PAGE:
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Police integrity in China

Guangzhen Wu (Department of Criminal Justice and Criminology, Washington State University, Pullman, Washington, USA)
David A. Makin (Department of Criminal Justice and Criminology, Washington State University, Pullman, Washington, USA)
Yongtao Li (Department of Criminal Investigation, Criminal Investigation Police University of China, Shenyang, China)
Francis D. Boateng (Department of Legal Studies, University of Mississippi, Oxford, Mississippi, USA)
Gassan Abess (John Carroll University, University Heights, Ohio, USA)

Policing: An International Journal

ISSN: 1363-951X

Article publication date: 30 April 2018

Issue publication date: 26 July 2018

Abstract

Purpose

The purpose of this paper is to examine the contours of police integrity among Chinese police officers. Specifically, this study explores how Chinese police evaluate integrity based on official policy governing interactions, discipline governing infractions, views of seriousness, and willingness to inform when others engage in misconduct.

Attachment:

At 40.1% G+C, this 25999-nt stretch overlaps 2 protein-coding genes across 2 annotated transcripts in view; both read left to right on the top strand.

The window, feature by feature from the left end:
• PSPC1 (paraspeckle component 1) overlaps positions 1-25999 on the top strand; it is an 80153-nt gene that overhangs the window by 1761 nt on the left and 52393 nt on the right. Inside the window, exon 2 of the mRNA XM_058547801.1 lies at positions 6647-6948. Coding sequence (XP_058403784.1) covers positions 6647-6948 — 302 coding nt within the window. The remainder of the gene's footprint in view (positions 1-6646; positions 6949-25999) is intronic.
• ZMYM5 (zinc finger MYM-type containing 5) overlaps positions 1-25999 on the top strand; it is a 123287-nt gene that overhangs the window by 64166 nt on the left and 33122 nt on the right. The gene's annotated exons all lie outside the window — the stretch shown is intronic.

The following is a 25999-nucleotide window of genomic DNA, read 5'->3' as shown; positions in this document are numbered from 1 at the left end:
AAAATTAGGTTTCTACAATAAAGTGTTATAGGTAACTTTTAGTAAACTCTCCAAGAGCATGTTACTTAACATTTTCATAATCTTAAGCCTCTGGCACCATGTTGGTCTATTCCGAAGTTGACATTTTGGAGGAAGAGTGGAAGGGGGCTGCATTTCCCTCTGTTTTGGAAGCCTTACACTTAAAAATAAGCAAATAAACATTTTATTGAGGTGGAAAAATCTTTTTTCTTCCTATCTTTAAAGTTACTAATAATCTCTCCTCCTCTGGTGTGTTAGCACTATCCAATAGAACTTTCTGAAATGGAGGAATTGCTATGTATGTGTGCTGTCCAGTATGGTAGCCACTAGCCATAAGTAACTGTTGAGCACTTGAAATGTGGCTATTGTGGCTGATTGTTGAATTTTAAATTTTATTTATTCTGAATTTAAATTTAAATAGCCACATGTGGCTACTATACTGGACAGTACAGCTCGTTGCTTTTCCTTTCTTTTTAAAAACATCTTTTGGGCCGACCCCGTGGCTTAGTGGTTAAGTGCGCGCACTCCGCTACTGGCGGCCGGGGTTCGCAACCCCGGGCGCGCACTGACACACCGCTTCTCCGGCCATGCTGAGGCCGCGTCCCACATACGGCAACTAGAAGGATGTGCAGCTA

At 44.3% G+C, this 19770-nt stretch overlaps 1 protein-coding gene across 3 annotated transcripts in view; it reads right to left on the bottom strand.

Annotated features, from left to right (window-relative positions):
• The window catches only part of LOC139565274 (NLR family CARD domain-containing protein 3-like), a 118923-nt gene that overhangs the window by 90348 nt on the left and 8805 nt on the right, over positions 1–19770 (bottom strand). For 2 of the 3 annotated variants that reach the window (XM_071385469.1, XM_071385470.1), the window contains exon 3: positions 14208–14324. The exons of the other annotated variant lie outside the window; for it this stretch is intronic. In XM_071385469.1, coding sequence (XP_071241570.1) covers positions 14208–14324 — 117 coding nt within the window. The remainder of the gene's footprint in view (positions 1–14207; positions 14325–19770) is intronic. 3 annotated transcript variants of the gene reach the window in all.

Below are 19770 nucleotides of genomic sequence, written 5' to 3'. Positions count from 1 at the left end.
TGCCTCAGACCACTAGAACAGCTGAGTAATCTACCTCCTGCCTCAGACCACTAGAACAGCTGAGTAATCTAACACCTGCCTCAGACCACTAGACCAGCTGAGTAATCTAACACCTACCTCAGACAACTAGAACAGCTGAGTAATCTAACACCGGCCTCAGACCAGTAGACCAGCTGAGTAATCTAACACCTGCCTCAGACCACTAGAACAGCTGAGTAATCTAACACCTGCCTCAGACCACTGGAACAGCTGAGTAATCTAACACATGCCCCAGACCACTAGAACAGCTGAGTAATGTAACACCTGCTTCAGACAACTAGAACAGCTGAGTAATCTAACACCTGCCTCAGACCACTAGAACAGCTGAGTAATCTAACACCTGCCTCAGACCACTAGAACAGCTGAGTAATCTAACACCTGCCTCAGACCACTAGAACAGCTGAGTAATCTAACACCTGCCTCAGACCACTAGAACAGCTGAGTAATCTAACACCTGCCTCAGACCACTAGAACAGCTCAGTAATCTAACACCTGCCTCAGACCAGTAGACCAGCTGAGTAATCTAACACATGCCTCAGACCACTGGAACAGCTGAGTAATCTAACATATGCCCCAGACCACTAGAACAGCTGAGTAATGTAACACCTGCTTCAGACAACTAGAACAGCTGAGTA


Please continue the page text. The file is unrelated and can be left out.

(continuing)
Design/methodology/approach

In total, 353 police officers were surveyed representing those attending in-service training program at a Chinese police university in May 2015. Questionnaires containing 11 scenarios describing police misbehaviors were distributed to officers during classes.

Findings

There was a strong correlation between officers’ perceptions of rule-violation, misconduct seriousness, discipline, and willingness to report. Additionally, preliminary results suggest there exists a code of silence among Chinese officers, and that Chinese officers hold a lenient attitude toward the use of excessive force.

Research limitations/implications

This study utilizes a convenient sample, which restricts the generalizability of the results.

Practical implications

The results indicate the existence of code of silence among Chinese officers and their lenient attitude toward the use of excessive force.

Originality/value

Although there has been a growing body of research examining police integrity in both western democracies and transitional societies, China as the largest developing nation in the world and with a unique police system (falls somewhere between the centralized model and the integrated model) is understudied. This study addresses this gap in previous literature by exploring the contours of police integrity among Chinese police officers.

Keywords

Citation

Wu, G., Makin, D.A., Li, Y., Boateng, F.D. and Abess, G. (2018), "Police integrity in China", Policing: An International Journal, Vol. 41 No. 5, pp. 563-577. https://doi.org/10.1108/PIJPSM-01-2017-0008

Publisher

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Emerald Publishing Limited

Copyright © 2018, Emerald Publishing Limited